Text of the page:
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Counselling 4 Anxiety

Online and in-person Counsellor in Knightsbridge, Marylebone, Marble Arch & Central London

First for Care, Counselling & Community

Panic Attack and Anxiety Attack: Panic Attacks Do Not Mean a Life of Anticipation

'The fear of fear' is what one individual said to me.

"All I do now is to fear the fear of panic and that is adding a whole load of anxiety to me, that I just don't need".

For those who experience panic attacks, there is a real desire for many not to think about the 'fear of fear'. Yet, this is what their ruminations and thoughts latch onto. Which is why exploring how individuals have coped with previous anxiety producing situations is key, so that they start to reflect on their resilience and their ability to cope with panic in the future. Yet, the word 'coping' does not fully describe the reality, that those who have panic disorder, should be supported in working through the panic events so that they can see that the anxiety process reduces over a short period of time, that they have got through it and that previous coping mechanisms that they have employed do not have to re-engaged with.

Previous coping strategies may in  fact be perpetuating the fear and thereby the panic and anxiety itself.

So talking through how anxiety is not harmful is important as part of the psycho-education process. As is the need to normalise anxiety - that it is a natural body reaction used to defend us and that those who have anxiety and panic attacks, have an over-sensitive and over-reactive sympathetic nervous system. Reducing the 'fear of fear' is therefore important which has a knock on effect of reducing thoughts and feelings that the individual is somehow 'faulty' or 'significantly different' than the general population.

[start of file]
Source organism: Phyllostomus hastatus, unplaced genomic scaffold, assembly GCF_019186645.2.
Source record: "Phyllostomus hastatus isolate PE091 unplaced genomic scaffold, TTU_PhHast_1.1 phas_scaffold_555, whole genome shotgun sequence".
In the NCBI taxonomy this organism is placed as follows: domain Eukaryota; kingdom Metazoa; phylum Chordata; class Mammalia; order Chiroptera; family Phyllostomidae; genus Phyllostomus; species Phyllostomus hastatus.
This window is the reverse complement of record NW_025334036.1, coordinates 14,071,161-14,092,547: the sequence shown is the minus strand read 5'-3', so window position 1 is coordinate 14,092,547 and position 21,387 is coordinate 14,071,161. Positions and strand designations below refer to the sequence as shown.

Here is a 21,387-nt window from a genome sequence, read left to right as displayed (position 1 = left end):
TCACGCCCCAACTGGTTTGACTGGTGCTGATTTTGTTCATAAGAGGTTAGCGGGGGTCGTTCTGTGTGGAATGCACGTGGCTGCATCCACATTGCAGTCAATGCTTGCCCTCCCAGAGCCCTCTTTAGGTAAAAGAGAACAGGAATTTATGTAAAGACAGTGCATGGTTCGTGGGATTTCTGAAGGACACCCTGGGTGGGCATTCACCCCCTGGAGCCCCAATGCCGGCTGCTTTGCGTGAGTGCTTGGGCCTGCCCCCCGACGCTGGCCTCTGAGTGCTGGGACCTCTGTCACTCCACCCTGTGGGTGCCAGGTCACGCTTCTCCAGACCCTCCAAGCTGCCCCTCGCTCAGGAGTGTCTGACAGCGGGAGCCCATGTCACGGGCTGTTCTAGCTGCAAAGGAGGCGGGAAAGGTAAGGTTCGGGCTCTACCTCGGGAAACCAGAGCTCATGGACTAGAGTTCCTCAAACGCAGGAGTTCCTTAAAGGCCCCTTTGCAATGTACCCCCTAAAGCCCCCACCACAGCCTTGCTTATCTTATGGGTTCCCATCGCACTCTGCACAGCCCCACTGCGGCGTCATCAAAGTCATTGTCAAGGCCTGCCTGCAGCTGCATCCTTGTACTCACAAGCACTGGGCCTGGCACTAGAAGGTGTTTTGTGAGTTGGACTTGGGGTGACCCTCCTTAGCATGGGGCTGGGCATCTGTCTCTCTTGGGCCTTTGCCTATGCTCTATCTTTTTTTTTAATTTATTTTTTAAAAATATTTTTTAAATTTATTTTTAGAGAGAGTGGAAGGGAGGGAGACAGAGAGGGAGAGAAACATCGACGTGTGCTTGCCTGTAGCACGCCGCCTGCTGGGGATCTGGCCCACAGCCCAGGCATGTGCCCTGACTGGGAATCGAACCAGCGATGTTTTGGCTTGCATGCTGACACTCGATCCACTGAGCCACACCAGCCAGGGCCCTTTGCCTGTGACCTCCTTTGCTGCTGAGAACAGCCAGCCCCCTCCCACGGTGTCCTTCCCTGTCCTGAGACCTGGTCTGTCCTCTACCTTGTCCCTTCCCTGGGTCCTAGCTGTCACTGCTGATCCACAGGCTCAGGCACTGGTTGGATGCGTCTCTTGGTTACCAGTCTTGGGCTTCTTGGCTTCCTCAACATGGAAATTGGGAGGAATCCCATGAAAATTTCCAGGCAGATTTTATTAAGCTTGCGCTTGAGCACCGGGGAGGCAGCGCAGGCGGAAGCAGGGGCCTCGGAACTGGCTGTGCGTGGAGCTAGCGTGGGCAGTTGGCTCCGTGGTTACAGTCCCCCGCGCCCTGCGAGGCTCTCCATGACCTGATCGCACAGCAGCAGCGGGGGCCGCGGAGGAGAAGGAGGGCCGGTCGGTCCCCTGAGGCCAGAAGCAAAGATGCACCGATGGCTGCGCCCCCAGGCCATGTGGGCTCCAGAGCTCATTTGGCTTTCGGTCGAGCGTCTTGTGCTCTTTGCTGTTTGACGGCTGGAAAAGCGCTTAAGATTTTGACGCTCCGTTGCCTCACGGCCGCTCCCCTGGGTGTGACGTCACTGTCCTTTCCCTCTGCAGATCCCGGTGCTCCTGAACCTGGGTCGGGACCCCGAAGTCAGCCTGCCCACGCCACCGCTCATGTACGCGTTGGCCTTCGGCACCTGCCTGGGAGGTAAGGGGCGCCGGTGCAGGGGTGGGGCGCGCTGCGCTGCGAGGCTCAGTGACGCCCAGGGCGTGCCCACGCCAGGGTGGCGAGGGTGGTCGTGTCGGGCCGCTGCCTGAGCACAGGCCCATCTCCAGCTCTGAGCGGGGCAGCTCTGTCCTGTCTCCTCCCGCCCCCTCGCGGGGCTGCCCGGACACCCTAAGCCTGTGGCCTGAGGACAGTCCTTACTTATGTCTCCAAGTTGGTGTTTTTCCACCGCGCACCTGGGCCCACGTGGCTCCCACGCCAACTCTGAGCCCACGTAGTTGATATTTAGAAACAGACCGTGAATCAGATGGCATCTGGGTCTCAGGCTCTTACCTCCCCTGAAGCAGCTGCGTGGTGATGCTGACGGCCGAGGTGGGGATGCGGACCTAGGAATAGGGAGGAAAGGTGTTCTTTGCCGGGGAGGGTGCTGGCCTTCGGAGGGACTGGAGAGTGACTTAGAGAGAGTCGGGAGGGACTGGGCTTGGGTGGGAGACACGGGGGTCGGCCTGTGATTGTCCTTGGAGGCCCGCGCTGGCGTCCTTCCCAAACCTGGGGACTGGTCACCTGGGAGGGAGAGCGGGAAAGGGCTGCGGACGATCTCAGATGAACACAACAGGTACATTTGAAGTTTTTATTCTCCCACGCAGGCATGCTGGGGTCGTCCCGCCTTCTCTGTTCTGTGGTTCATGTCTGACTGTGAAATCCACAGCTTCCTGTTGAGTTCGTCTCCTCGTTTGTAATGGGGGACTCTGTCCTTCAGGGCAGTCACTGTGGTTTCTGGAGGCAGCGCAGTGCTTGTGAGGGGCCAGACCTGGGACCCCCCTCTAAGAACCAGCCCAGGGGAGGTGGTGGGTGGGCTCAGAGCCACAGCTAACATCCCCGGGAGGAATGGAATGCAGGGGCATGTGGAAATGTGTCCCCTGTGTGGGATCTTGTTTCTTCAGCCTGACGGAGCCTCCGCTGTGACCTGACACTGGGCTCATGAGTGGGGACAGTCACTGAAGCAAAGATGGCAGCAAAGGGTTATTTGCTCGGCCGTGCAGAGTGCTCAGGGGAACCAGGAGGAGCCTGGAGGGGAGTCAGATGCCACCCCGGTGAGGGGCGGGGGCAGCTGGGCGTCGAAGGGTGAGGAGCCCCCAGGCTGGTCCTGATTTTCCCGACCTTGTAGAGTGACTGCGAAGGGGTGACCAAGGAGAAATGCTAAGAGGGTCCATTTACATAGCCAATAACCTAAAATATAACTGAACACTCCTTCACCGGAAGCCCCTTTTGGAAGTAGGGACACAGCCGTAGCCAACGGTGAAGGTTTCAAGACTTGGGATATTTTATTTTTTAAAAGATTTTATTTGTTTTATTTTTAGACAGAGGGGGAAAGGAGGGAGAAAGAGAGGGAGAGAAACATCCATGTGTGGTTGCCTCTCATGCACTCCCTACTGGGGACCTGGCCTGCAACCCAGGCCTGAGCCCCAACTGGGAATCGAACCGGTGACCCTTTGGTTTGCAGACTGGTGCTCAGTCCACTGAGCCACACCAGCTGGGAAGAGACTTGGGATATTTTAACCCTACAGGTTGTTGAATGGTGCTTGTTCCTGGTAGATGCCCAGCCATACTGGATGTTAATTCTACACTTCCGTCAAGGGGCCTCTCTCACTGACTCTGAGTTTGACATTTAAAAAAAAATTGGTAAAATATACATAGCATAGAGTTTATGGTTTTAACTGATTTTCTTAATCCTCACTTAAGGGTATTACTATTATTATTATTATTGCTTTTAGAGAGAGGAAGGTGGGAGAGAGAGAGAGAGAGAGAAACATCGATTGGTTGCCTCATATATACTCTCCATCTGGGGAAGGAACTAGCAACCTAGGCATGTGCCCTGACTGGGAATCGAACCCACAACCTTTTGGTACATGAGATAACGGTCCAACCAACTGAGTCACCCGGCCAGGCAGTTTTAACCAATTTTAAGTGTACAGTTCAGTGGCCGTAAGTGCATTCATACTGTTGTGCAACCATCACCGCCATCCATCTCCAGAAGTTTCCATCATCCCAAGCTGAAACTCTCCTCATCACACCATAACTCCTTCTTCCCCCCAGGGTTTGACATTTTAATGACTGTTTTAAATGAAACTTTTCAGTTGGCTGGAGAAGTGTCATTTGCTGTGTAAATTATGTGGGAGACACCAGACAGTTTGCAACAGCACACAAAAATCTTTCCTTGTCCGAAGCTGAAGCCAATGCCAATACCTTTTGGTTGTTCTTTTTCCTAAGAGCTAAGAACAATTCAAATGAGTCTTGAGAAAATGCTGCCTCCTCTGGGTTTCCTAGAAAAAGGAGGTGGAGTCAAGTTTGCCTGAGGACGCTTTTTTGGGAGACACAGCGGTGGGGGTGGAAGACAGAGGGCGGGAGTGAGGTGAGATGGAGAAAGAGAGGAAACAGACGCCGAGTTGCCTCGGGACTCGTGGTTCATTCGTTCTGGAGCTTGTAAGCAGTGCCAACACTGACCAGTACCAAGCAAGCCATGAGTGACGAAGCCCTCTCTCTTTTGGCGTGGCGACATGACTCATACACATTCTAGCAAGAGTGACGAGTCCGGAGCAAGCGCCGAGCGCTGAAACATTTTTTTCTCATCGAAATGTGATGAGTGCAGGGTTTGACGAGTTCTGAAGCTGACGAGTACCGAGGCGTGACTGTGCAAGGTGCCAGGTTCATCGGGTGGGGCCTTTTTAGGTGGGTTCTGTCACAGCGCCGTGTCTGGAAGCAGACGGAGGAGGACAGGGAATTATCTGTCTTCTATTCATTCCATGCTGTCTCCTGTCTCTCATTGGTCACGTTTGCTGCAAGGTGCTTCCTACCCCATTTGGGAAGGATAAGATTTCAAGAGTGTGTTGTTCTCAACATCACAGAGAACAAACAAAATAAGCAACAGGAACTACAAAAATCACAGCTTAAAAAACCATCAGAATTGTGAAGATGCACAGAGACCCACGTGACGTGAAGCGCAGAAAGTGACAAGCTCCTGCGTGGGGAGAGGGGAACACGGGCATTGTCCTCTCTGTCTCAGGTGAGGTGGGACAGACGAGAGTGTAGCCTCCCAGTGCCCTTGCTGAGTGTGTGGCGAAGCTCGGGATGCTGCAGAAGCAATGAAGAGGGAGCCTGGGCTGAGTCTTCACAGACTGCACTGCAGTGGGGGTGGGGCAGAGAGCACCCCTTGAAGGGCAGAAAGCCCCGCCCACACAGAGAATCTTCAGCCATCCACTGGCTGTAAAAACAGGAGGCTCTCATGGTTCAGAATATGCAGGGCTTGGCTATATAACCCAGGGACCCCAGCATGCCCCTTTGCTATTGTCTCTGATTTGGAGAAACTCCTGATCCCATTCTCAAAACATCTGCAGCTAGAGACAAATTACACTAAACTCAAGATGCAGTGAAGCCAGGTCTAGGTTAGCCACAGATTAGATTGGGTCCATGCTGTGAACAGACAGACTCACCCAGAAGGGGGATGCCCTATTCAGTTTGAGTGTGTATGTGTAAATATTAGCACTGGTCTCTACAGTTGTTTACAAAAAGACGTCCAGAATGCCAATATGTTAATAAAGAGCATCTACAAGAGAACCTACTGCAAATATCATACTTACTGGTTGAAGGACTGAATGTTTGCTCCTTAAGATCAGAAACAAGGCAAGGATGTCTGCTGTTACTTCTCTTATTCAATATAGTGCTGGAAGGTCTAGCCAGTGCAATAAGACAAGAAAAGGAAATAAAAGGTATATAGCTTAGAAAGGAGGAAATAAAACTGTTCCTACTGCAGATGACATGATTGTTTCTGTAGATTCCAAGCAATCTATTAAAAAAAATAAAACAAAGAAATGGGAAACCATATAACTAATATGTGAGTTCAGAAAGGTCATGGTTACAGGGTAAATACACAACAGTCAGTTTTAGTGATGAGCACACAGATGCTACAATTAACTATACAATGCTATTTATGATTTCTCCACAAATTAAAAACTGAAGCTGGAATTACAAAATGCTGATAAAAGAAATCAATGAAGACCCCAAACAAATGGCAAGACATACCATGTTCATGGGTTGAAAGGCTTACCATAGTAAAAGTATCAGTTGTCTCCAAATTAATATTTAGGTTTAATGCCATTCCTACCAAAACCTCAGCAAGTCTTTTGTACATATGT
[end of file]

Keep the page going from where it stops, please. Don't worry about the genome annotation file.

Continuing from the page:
Another way of anchoring clients who ruminate and who reflect on the past, is to help them to catch themselves and be mindful when they start to go into the ruminatory cognitive process. Staying in the present and the 'here and now' and noticing 5 things around them, is a useful way of anchoring them in the present moment, helping them to engage with the world around them and with nature itself. It is anxiety reducing and helps to make people feel that they are part of something larger and wider than them. This process is one of a number of tools to help sufferers of panic attacks to slowly build a mindset that accepts and lives with mental flexibility, rather than the inflexibility of mindset that anxiety creates.

Lastly, breathing techniques, and learning to let thoughts 'come and go' - much like leaves on a stream, are other useful tools that people with anxiety and panic attacks can use. These are all mechanisms that I use within my therapy sessions with clients.


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